Author(s): Meiselbach H, Horn AH, Harrer T, Sticht H
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Abstract Drug resistance is a very important factor contributing to the failure of current HIV therapies. The ability to understand the resistance mechanism of HIV-protease mutants may be useful in developing more effective and longer lasting treatment regimens. In this paper, we report the first computational study of the clinically relevant E35D mutation of HIV-1 protease in its unbound conformation and complexed with the clinical inhibitor amprenavir and a sample substrate (Thr-Ile-Met-Met-Gln-Arg). Our data, collected from 10 ns molecular-dynamics simulations, show that the E35D mutation results in an increased flexibility of the flaps, thereby affecting the conformational equilibrium between the closed and semi-open conformations of the free protease. The E35D mutation also causes a significant reduction of the calculated binding free energies both for substrate and amprenavir, thus giving a plausible explanation for its ability to increase the level of resistance. One possible explanation for the emergence of this mutation, despite its unfavorable effect on substrate affinity, might be the role of E35D as an escape mutation, which favors escape from the immune system in addition to conferring drug resistance.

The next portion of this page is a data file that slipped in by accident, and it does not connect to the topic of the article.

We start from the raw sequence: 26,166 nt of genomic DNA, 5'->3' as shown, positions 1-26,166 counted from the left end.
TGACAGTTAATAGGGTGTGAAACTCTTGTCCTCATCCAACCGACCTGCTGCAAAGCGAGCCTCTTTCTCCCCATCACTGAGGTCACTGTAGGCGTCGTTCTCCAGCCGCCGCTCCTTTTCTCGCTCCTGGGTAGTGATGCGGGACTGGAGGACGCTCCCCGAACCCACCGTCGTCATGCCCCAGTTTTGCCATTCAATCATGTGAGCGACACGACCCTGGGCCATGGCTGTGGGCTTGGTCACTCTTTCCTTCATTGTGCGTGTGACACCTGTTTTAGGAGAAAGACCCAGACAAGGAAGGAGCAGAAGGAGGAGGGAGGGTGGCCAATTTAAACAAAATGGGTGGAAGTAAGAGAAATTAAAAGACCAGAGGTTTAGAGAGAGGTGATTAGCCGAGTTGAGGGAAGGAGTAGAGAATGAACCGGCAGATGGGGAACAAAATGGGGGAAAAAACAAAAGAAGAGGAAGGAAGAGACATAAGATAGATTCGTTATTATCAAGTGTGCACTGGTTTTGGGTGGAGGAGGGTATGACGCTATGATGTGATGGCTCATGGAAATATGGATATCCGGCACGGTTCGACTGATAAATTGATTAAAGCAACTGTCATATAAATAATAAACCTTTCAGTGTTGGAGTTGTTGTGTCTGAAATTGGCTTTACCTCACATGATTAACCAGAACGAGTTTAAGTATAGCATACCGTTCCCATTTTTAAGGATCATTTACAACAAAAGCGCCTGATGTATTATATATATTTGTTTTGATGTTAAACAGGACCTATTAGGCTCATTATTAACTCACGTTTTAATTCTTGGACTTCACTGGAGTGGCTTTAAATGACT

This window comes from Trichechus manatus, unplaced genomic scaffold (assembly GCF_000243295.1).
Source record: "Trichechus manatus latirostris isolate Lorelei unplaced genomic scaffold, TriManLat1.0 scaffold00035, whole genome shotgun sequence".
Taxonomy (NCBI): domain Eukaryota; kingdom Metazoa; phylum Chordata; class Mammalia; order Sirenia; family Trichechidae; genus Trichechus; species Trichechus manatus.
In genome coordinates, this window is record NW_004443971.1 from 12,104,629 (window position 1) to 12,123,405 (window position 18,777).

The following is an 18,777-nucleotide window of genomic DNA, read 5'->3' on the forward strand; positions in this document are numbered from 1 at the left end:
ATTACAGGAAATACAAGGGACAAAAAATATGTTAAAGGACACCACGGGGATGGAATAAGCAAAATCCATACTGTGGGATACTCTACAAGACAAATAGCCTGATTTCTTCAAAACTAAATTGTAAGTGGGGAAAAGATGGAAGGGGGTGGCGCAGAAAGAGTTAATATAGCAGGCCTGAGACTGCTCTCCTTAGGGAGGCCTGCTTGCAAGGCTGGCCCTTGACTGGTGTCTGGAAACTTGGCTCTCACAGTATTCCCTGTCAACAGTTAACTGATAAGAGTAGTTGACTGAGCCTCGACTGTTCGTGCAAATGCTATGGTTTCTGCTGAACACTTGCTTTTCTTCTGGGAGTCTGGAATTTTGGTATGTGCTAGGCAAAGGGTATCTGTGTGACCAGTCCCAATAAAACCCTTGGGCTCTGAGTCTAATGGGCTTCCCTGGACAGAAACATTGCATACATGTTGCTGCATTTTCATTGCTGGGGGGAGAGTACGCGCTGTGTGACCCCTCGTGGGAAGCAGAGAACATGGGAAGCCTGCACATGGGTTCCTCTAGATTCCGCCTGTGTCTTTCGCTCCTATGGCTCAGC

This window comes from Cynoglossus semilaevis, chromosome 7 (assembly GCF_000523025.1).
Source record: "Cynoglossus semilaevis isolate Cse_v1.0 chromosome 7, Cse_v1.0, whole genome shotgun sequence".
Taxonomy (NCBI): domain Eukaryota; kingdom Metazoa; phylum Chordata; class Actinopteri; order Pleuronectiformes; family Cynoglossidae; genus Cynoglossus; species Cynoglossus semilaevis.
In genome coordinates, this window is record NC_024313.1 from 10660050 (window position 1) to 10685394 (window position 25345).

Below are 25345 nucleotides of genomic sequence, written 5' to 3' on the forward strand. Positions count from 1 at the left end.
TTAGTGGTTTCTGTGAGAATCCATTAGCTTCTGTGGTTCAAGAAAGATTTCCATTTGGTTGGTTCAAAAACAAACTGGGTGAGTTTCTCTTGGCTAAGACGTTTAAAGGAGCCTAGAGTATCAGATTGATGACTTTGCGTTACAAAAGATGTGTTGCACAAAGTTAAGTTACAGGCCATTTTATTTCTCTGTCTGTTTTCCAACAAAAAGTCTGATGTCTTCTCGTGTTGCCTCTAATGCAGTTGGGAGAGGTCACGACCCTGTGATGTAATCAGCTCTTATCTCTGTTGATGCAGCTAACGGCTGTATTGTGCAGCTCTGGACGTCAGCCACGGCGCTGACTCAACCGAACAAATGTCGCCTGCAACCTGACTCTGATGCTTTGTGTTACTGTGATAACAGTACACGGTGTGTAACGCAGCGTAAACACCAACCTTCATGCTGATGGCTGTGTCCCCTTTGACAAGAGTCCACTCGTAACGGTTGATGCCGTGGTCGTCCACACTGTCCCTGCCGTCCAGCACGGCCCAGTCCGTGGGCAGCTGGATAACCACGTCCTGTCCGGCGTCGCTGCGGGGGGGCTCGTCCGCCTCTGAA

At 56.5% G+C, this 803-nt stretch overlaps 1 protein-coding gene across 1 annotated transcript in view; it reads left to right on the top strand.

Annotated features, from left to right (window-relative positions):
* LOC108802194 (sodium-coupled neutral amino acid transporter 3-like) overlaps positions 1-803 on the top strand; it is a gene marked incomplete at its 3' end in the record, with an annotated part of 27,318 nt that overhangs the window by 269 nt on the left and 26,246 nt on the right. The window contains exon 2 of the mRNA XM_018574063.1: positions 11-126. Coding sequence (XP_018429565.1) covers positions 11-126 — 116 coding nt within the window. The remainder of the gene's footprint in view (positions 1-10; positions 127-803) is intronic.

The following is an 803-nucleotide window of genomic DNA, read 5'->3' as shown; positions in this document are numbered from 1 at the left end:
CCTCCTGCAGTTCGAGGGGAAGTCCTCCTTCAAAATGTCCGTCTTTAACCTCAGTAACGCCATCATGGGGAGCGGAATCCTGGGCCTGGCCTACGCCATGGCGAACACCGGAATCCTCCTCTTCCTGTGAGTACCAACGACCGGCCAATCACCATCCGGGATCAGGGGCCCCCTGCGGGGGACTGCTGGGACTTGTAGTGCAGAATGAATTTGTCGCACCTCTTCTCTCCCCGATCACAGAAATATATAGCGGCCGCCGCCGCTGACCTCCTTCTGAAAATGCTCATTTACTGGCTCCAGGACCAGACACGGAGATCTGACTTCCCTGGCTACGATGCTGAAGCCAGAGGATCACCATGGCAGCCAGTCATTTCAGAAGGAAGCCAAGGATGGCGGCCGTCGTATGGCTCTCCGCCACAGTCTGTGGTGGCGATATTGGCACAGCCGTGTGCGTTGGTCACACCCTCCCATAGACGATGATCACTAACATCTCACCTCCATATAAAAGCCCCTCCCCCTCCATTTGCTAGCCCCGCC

This article was published in J Mol Model
and referenced in Journal of Health & Medical Informatics